Horror can be seen as a different form of escape: first the literal escaping from the horror, but secondly as the horrific escaping from some fantastical beyond into the real world. It shows the intrusion of the unknown into the real…and that is its very frightening nature. To extend the psychoanalytic perspective, it is the unconscious manifesting in the real.

Genre are flavours/elements, rather than as definitions. Overlapping spectra on a wheel. Multidimensional continua. But if we accept the gross generalisations of these genre, we can thus look at them each as pure versions of escapism.

And so what about realist literature as a genre? Especially if we consider the more traditional genre as elements, then yes. Realist literature can be read as a restrained, implicit fantasy. The repressed and latent desires and thus so often the repressed emotions are the dominant themes…or maybe our socio-cultural context creates those feelings and creates the literature that arises from it. The causal elements cannot be separated, of course.

So how then does genre function? What does it achieve? What does any literature achieve? These questions are probably beyond my wisdom.

Because no genre is definitive (of the work), like no personality can be defined by any of a half-dozen narrow traits, or (to extend the metaphor—my agenda becoming clearer) no dream might be interpreted as a simple expression of one archetype, or the manifestation of a single unconscious desire—it is all multidimensional, all read within its context and in combination with all the rest.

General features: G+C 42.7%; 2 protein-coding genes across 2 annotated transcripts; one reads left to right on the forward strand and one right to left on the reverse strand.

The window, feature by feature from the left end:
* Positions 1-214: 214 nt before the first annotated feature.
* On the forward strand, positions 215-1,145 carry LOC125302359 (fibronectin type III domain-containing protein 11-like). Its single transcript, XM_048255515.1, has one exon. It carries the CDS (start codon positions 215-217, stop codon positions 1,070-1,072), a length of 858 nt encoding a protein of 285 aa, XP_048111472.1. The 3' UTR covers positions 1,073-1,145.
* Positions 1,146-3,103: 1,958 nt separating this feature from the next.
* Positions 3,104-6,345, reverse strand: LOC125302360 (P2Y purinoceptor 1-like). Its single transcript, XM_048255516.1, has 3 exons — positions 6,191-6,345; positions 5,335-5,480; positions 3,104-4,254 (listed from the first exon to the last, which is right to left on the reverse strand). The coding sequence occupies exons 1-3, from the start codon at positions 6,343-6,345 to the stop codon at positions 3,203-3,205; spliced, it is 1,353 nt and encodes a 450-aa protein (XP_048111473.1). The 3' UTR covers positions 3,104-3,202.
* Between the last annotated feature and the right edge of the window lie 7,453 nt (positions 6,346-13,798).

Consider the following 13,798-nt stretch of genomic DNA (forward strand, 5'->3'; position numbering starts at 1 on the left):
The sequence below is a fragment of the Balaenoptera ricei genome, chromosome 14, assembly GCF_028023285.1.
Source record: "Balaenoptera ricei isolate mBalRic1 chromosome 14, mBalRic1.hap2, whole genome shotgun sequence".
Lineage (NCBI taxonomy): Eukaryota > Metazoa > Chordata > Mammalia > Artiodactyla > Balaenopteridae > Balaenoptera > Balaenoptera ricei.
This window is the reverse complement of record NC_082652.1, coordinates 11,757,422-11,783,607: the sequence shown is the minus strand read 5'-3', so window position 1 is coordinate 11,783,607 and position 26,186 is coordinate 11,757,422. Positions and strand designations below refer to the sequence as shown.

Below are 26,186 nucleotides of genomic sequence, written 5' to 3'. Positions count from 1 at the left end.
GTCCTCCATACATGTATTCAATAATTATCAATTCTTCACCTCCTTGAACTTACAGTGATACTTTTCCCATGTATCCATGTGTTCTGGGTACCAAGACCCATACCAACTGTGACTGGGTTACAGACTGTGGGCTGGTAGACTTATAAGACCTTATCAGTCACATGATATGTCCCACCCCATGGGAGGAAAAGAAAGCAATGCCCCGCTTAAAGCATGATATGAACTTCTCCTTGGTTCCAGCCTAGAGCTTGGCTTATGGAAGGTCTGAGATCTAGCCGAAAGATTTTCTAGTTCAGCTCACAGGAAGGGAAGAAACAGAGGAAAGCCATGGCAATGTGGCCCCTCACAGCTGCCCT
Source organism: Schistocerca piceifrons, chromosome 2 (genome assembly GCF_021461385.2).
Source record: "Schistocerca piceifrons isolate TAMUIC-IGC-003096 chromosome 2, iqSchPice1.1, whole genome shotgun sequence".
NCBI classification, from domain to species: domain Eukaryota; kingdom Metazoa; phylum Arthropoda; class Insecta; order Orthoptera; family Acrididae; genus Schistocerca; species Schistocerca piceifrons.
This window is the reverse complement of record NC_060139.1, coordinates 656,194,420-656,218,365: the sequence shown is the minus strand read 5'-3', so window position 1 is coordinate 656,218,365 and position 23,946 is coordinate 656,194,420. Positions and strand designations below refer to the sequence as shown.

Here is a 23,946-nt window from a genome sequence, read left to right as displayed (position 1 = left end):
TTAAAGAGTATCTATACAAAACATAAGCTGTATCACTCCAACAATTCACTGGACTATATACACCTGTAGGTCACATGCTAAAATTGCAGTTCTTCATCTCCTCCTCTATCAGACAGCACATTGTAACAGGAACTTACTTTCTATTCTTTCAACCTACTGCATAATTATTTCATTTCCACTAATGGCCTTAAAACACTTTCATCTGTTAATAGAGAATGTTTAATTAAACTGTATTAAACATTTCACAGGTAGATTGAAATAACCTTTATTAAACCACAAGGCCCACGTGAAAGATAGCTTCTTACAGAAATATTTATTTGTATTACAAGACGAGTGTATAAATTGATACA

So magic realism need not be defined and defended. It is parts realism, parts fantasy—but the important question may be: is it the work of a realist with a penchant for the fantastic, or is it a fantasist who is unable to escape the real? In other words, what is being repressed: the fantasy, which breaks its contextual chains, or an attempt to repress the manifest real, by reaching for the fantastic?

Dystopian S-F may be read in a similar way. If we (sinfully) generalise a pure form of S-F to be other world/space opera types, then dystopia may be S-F weighed down (literally—gravity) by realism. It is the result of speculation on the march of civilisation, but the realisation that the writer is unable to escape the stark reality seen around them. The idea that dystopian fiction is a comment on the real is a valid one, but perhaps it could be argued that such discontent that engenders the dystopic view is the very burden that limits the fantasist/S-Fist.

There is the idea that genre or fantasies play a significant role because once they used to be played out, or at least played for, in social and cultural thinking. For example, gods and underworlds and such were once a vivid set of moral codes, that affected daily life. And those dreams/fantasies had a real connection to people’s behaviour and the social milieu. But now the heavens have been demystified. Science has replaced superstition (somewhat). Our gods are earthbound. And for the most, daily life is reflected in our cultural narratives, our films and literature, even our dreams. What role is there for fantasy then?

Is it just harking back to that very naivete we crave? That we want to be mystified?

Why does it prevail?

In such mythical times, they didn’t need fantasy because the fantastic was part of their dominant narrative. Now it is separate. That very split, that neurosis, may be what is coming through—thus magical realism, horror, the parallel world stories.

So genres are escape, but perhaps it is the prison that deserves our attention.